Ex-NBA Player Burrell Brings Experience To Bobcats
By Zach Smart
Scott Burrell sported an Eddie Murphy permasmile, coupled with the occasional outburst of laughter while fielding a barrage of questions at his new office at the TD Banknorth Sports Center in his hometown of Hamden.
Prior to the interview, he invited a Quinnipiac PR man in for the fun. Ken Sweeten, the newly appointed Sports Information Director, took Burrell—the first American born athlete to be selected in the first round of both the NBA and MLB drafts—up on his offer.
“Yeah, I guess I’ll stick around and hear the Scott Burrell story,” said Sweeten, who’s also a Hamden native.
“I’m going to warn you though,” responded Burrell, “it’s a boring one.”
In a world where the egos of athletes and coaches can only be measured in whale-size units, Burrell is down to earth like a crawling insect.
There’s nothing, however, that’s boring or mediocre about the only Northeast Conference assistant coach with a fan-constructed Youtube clip. Enter his name on Youtube and the video pops right up, with footage of Burrell burying a three from the right corner, throwing down an emphatic two-handed jam, and sending an opponents’ shot to the eighth row during his days with the then-Charlotte Hornets.
While sitting desk-side at his office, a glistening chunk of metal on Burrell’s index finger makes its presence felt. The ring—which could probably register Donald Trump-like numbers on EBay— signifies his role on the 1998 Chicago Bulls NBA championship team.
“I think that was really the pinnacle of my NBA career,” said Burrell, reflecting on his experiences playing under Phil Jackson and alongside Michael Jordan.
Burrell was hired over the summer, as part of a rejuvenated coaching staff that replaces Joe Desantis—who was ash-canned in March after going a meager 108-145 on the Division-I level—and company.
Though he’s not a card-shop name like Ray Allen, Richard Hamilton, or Rudy Gay, Burrell remains one of the finest players ever to play at UConn.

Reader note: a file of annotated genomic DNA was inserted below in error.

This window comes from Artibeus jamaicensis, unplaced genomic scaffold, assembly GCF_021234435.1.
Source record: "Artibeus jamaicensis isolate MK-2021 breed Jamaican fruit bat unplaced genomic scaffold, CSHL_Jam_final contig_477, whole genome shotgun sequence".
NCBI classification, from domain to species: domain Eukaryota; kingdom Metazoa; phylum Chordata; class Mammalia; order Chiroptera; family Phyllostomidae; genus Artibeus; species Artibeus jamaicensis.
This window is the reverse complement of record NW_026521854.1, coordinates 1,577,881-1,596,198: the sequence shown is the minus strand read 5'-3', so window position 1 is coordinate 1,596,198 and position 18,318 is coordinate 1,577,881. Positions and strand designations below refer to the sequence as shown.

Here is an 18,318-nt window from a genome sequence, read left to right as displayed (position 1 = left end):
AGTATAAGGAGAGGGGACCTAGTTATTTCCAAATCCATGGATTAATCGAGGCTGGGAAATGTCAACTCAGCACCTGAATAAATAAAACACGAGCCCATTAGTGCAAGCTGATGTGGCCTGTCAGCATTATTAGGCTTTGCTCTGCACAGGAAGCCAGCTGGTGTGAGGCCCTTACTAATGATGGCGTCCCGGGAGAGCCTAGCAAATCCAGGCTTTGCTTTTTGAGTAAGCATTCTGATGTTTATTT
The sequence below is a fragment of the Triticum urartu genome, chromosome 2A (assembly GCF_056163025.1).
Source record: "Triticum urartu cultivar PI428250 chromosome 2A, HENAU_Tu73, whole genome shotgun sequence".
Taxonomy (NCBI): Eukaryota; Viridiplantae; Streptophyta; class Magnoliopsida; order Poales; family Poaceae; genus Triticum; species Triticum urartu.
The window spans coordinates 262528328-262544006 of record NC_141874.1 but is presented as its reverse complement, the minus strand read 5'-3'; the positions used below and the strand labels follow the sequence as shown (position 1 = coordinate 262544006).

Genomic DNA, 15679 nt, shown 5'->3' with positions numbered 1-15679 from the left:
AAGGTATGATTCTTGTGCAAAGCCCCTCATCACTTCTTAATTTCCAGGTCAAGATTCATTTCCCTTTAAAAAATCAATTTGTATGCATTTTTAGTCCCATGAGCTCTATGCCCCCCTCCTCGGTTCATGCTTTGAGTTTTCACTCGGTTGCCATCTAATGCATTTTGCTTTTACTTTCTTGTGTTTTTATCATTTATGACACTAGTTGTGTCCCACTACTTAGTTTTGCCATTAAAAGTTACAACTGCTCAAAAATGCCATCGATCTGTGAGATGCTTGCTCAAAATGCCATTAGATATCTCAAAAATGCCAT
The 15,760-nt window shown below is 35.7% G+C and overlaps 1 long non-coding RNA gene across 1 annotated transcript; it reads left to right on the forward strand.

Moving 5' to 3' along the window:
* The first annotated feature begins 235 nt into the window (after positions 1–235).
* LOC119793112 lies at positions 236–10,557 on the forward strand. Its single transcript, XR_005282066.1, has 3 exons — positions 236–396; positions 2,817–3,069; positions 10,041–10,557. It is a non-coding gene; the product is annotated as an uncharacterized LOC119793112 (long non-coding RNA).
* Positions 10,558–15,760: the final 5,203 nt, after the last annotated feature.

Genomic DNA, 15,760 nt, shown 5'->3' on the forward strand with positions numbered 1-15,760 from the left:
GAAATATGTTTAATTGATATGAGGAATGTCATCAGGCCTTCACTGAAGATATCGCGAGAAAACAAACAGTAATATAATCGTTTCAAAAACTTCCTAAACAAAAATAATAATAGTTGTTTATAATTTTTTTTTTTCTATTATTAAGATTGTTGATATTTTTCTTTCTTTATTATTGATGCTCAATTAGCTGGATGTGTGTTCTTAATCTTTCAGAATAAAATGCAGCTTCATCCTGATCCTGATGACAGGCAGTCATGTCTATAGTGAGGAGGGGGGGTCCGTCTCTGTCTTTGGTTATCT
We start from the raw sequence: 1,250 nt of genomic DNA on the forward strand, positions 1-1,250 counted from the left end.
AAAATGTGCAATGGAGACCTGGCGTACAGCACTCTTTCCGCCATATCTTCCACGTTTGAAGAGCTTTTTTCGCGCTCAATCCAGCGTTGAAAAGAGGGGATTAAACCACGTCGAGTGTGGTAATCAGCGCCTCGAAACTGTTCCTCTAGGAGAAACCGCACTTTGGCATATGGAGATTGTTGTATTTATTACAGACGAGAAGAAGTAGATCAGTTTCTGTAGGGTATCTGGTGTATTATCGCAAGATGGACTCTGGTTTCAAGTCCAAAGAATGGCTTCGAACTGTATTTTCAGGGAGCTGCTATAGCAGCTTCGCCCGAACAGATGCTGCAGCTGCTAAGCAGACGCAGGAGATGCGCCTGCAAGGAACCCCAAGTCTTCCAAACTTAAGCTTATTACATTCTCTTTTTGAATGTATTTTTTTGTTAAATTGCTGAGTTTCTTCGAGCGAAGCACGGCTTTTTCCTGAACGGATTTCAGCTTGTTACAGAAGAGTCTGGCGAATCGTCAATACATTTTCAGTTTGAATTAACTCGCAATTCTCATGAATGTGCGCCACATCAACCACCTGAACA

During his stay at Storrs, the 6-foot-7 Burrell emerged as the first NCAA player to score 1,500 points, register 750 rebounds, 300 steals and 275 assists. A dominant three-sport athlete at Hamden High, Burrell opted to play basketball at UConn, rather than reporting to camp with the Seattle Mariners—who selected Burrell after his senior year of high school.
Burrell, who coached the Colorado 14ers in the NBA Developmental league with former Hornet teammate Joe Wolfe, has helped bring in a revitalized recruiting class this season.
“I think we’ve got a great class coming in, especially given the little time we had to put it together,” he explained.
Among the key off-season acquisitions are a pair of brothers—Jeremy and Evann Baker.
The Baker boys, a pair of tough and electric guards from the Washington, D.C.-area, should make an immediate impact for the Bobcats this season.
Jeremy—a combo guard and lock-down defender—has played alongside and against teammate and reigning team MVP DeMario Anderson—a super-athletic wing who averaged 18 points in NEC play last season, during their time on the Maryland high school and AAU circuit.
Burrell expects big things from the team, but acknowledges that it might take time for them to develop chemistry.
Burrell’s detour back to Hamdencame unexpectedly, as he contacted head coach Tom Moore after learning of the vacant position.
After spending the last few years of his career overseas, the 36-year-old Burrell is home in Hamden and here to stay.
“I love teaching and I love teaching basketball,” said Burrell in an interview with the New Haven Register, right after jumping aboard the staff.
“I’m going to be able to help players both on and off the court. I can’t wait to get started.”
While there’s mounting anticipation for the 2007-2008 season, one game might hold more significance than any other for Burrell.
Quinnipiac meets UConn at the Hartford Civic Center on Dec. 16. Burrell will be reunited with his former coach, Jim Calhoun, who he still maintains a close relationship with.
“It should be fun,” said Burrell. “It’s almost going to be like a homecoming for me. I’m looking forward to it.”